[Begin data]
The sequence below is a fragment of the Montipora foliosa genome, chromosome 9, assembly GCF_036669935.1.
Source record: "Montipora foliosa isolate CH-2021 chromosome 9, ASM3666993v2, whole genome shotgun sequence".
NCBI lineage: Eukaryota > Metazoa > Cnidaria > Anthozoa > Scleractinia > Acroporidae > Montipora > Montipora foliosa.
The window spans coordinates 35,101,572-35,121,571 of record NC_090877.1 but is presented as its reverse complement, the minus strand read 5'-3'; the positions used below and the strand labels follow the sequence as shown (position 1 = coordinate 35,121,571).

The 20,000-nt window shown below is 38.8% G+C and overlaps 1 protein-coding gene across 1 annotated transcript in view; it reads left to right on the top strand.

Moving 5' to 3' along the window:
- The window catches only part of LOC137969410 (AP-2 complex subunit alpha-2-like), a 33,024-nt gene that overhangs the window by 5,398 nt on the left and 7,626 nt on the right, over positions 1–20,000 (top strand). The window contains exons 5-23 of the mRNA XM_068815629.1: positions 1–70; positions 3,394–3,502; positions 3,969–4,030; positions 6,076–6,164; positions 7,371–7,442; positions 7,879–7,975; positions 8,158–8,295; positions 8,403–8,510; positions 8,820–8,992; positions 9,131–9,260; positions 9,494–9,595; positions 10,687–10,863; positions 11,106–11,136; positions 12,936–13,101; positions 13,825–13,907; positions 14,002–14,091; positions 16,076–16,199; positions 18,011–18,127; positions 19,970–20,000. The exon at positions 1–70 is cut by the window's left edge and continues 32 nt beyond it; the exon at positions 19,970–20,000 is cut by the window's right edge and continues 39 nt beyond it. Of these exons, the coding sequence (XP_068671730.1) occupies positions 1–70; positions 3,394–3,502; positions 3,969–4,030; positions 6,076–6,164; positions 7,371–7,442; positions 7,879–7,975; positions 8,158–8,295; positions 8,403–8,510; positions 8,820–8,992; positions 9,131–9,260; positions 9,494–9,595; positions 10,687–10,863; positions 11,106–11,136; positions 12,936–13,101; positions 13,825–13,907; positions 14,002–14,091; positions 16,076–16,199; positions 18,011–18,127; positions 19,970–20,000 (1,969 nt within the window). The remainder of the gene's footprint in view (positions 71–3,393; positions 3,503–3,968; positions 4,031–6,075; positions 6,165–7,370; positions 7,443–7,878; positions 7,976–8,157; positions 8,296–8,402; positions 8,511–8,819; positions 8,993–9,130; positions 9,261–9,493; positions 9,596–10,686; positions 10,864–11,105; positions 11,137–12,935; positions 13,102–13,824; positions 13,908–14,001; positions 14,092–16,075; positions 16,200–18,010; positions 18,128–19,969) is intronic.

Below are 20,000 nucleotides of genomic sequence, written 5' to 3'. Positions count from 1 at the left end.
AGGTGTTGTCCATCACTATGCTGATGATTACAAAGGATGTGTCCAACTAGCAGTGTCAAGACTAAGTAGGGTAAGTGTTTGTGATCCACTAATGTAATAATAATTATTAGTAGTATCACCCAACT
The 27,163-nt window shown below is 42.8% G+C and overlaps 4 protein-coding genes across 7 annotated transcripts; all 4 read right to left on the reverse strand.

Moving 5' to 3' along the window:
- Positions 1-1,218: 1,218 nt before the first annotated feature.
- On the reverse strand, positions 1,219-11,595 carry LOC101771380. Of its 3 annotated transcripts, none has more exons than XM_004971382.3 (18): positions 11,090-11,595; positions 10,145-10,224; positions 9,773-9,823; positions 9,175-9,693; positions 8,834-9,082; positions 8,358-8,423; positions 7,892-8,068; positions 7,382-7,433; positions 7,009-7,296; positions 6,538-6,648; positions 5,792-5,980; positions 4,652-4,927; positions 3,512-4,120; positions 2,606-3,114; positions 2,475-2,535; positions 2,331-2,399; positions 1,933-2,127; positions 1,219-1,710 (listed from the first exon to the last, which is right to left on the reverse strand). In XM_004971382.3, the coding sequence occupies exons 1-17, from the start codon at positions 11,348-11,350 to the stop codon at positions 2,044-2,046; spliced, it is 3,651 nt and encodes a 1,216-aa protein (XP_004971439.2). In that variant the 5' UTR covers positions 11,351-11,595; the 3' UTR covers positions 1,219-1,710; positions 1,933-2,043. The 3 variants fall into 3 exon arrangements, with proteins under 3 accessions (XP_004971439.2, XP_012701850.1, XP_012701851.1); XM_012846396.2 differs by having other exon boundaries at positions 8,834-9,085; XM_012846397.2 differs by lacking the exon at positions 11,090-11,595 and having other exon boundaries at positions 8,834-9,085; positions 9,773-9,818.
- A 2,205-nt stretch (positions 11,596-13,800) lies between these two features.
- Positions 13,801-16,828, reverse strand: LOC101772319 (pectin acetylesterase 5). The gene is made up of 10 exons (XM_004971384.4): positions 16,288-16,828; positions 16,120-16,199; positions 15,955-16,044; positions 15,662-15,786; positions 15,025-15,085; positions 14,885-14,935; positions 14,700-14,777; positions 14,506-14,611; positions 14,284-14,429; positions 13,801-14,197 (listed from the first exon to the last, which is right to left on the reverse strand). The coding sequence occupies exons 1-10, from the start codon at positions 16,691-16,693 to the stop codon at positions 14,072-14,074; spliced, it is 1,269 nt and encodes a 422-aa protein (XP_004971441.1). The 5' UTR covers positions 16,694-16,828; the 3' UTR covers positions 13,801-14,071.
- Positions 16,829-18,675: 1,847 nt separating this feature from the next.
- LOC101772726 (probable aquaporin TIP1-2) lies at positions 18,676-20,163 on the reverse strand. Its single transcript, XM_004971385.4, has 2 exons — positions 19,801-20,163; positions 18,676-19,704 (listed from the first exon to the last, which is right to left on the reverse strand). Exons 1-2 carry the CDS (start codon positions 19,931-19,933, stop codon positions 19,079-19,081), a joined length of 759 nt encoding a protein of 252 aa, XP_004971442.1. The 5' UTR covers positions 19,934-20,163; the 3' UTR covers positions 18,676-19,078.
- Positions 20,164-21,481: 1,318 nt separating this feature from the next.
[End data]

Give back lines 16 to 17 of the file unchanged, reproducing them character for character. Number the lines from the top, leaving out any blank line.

- Positions 16,829-18,675: 1,847 nt separating this feature from the next.
- LOC101772726 (probable aquaporin TIP1-2) lies at positions 18,676-20,163 on the reverse strand. Its single transcript, XM_004971385.4, has 2 exons — positions 19,801-20,163; positions 18,676-19,704 (listed from the first exon to the last, which is right to left on the reverse strand). Exons 1-2 carry the CDS (start codon positions 19,931-19,933, stop codon positions 19,079-19,081), a joined length of 759 nt encoding a protein of 252 aa, XP_004971442.1. The 5' UTR covers positions 19,934-20,163; the 3' UTR covers positions 18,676-19,078.